Clyde should be dead by now.
He was pronounced dead. More than once, in fact. In February 2012, a Salt Lake wrencher put a $1,200 tranny in him and said, “He might make it through March.” In November of that same year, driver Steven Hawley emailed: “Clyde’s 460 is shot. Best quote for a rebuild here is $1,395.” It’s fun going back and reading old emails from Clyde’s drivers, many of them frantic. But some of the best ones came not from drivers, but from fishermen who’d stumbled across Clyde on a river somewhere. My favorite, from a man named Jason Koertge: “Was walking out of one of my go-to Oregon Coast runs a few days ago and lo and behold, there sat Clyde. Nice camp those guys had, but it’s complete bullshit their cooler didn’t have any beer in it.” Clyde’s engine was never rebuilt. And the cooler is still empty. But I’m sure Clyde’s co-owner, RA Beattie, still shares my opinion that he was the best investment either of us ever made.
There was a cold snap in the Roaring Fork Valley, with highs in the teens and lows in the sub zeros. Clyde didn’t like to start in this weather. With a winter storm barreling in from the west, I needed to get on the road early the next morning for the eight-hour drive to Salt Lake, so I kept him warm overnight with a heat lamp pointed at the oilpan.
After going through three mechanics, I was glad we took a test drive to Idaho before the long haul. I’m also glad I signed up for AAA, and that Grizz from TroutHunter just happened to be rolling by with jumper cables at 7 a.m. on a Saturday morning. Clyde and I had an agreement: I’d feed him endless amounts of oil, if he’d glide us smoothly through the Redwoods.
I don’t much respect things with motors. Old jimmy-rigged Clyde, meanwhile, does not suffer fools. So we were at odds from the start. After a day of bass fishing with John Sherman on California’s Discovery Bay, Clyde and I pulled north toward Redding in the dark. Ahead lay four hours on I-5 with a broken gas gauge, oil gauge, and speedometer. And a steering column so loose that you could rock the wheel 180 degrees without changing course. I got us lost immediately in a web of overpasses and off-ramps. Tensions rose with every six-point bitch flip we were forced to make in a sketchy 7-Eleven parking lot. It was very un-fahrvergnügen. When we finally got going the right direction on the right freeway, I brought Clyde up to a singing 56 mph, where his ’70s suspension gave the calm feel of being adrift in light seas. He seemed to like it straight, smooth, and northbound. So do I.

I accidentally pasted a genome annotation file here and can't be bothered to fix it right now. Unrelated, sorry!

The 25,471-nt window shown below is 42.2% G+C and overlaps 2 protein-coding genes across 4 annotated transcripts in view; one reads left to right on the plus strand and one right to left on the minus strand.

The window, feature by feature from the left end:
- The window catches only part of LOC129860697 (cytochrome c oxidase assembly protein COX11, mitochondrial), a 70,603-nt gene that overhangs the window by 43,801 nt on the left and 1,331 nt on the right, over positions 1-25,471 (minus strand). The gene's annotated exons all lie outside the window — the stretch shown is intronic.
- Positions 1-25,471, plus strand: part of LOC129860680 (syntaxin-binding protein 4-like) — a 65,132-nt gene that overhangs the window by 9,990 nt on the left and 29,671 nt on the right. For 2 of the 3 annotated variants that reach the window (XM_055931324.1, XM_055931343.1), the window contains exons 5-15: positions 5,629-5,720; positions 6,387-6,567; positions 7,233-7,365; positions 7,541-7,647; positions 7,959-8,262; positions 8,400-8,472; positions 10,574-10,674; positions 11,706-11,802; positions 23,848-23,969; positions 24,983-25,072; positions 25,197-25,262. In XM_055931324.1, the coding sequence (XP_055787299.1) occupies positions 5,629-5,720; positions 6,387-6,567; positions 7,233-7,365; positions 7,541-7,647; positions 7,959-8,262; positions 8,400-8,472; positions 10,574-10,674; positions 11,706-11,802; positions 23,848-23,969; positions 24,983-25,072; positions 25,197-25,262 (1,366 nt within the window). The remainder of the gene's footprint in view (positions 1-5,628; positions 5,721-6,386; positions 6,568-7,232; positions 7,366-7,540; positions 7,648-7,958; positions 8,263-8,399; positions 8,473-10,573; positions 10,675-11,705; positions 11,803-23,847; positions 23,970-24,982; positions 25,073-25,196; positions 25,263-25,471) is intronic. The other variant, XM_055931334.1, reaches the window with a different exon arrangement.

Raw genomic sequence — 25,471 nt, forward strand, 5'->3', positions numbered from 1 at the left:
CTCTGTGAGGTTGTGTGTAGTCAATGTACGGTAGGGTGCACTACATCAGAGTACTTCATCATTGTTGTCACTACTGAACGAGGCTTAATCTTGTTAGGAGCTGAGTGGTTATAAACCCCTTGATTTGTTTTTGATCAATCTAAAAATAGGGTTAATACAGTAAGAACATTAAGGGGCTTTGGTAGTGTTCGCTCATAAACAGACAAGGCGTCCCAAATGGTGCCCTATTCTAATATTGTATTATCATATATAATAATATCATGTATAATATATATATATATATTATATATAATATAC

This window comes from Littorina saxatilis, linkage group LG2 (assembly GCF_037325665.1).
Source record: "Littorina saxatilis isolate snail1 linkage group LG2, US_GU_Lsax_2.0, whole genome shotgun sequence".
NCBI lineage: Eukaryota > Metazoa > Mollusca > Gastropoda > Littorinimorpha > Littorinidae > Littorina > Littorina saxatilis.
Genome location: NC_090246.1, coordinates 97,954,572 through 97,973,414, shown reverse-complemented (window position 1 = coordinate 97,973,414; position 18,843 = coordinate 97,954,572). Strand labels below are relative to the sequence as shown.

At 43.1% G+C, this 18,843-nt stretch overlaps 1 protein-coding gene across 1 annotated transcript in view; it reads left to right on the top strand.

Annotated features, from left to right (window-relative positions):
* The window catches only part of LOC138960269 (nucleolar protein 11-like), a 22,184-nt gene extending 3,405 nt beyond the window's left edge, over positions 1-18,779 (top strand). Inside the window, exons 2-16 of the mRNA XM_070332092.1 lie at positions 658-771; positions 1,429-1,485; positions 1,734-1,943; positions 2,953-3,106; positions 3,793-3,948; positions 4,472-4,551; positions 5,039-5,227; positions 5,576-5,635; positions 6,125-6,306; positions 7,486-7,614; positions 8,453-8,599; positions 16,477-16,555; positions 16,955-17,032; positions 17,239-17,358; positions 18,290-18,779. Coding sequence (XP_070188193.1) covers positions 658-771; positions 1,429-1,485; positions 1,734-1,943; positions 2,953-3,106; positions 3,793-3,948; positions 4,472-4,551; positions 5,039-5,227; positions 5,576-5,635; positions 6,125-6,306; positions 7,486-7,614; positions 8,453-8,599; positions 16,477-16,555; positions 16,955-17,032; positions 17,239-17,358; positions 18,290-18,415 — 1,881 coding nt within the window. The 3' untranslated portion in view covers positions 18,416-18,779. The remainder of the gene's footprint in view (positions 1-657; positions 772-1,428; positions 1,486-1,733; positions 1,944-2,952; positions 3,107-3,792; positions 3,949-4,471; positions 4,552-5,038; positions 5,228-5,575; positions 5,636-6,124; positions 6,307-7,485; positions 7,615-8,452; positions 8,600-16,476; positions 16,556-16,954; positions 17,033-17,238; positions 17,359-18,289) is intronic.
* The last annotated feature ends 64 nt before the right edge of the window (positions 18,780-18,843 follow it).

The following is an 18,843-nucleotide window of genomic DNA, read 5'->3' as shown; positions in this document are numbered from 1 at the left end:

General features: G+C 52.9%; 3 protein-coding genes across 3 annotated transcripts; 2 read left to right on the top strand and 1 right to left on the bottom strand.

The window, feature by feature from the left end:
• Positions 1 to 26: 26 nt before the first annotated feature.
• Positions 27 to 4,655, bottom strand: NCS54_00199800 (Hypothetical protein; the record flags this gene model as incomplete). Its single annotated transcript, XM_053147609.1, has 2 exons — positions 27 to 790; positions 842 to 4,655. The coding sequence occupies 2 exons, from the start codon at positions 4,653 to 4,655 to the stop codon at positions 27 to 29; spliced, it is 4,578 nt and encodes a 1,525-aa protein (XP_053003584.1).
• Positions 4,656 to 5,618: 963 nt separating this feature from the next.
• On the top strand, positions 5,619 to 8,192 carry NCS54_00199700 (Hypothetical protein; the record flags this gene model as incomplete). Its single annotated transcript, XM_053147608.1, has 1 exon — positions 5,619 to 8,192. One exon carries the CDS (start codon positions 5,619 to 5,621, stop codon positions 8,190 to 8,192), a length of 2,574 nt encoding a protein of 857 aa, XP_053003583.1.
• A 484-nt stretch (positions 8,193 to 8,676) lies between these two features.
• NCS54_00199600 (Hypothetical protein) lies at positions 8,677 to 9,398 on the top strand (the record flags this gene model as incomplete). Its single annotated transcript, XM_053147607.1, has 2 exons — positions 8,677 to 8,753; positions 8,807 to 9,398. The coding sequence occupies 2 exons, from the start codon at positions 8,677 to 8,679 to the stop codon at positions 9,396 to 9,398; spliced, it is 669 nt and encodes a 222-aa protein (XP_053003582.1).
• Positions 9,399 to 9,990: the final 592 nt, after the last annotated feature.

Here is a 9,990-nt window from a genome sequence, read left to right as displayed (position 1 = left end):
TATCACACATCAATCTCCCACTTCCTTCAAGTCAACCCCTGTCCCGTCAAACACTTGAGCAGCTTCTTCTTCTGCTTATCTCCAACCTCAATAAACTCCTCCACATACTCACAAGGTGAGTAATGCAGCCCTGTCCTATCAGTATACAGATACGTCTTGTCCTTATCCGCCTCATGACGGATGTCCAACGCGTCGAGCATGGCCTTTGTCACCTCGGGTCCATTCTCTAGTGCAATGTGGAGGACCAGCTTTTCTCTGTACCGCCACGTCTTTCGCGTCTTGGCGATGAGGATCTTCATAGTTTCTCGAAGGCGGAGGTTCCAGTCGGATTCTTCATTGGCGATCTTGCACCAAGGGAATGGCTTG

CLYDE DRIVERS, WRITERS, PHOTOGRAPHERS:
Geoff Mueller, Will Rice, Copi Vojta, Lee Church, Corey Kruitbosch, Ryan Peterson, John Sherman, RA Beattie, Marlon Rampy, Katherine Mueller, Steven Hawley, John Larison, Michael Peterson, Chris Santella, Nate Koenigsknecht, Keith Carlson, Tom Christensen, Tanner Gimble, Trey Combs, Jack Mitchell, Wes Campbell, Jesse Robbins, Lucas Young, Ben Romans, Miles Nolte, Austin Trayser
Clyde was a fine ride to park at the 205 Hole on the Clackamas. No doubt it aroused envy in the hobos that sometimes camp in the woods nearby—more for its living possibilities than its transport options. But Clyde especially shined when I slid him and a backseat full of kids into the drop-off area at my daughter’s elementary school (it held about eight third graders). Onlooking staff and parents immediately understood I was not to be taken lightly at the next coffee klatch.
After my road trip, I drove Clyde around town and, like a dick, double-parked him just to see the different reactions. I also got to watch the look of agitation wash over soccer moms’ faces when I pulled that sputtering, smoking machine up to the school one day. But my favorite reactions came from self-righteous neighbors who considered Clyde “unsightly” under the neighborhood covenants, and demanded I relocate him. So I did—parking him on the street in front of a different person’s house each day of the week. I think he enjoyed the change of scenery.
I’ve never been so drunk in steelhead camp as I was that trip with Clyde. It was Clyde’s fault. He showed up with a bottle of Ardbeg and no glasses. I was the first one back to camp after a long day of running the coast’s most off-the-map whitewater and swimming flies through some of its least pressured pools. The guy “on dinner” that night wouldn’t get to camp for another hour, and by then it would be too late.
Clyde and I met in the parking garage at SeaTac International. He wasn’t hard to find; his ass stuck out four feet beyond the other cars. After I took him fishing, winter set in and, regrettably, he sat. I hadn’t started him in more than a month when I got word that he had to move on. Unsurprisingly, he wouldn’t start. Popping the hood revealed a beach ball-sized birdnest of grass, twigs, and hood insulation. I cleaned him out, put in a new battery, and he started on the first try.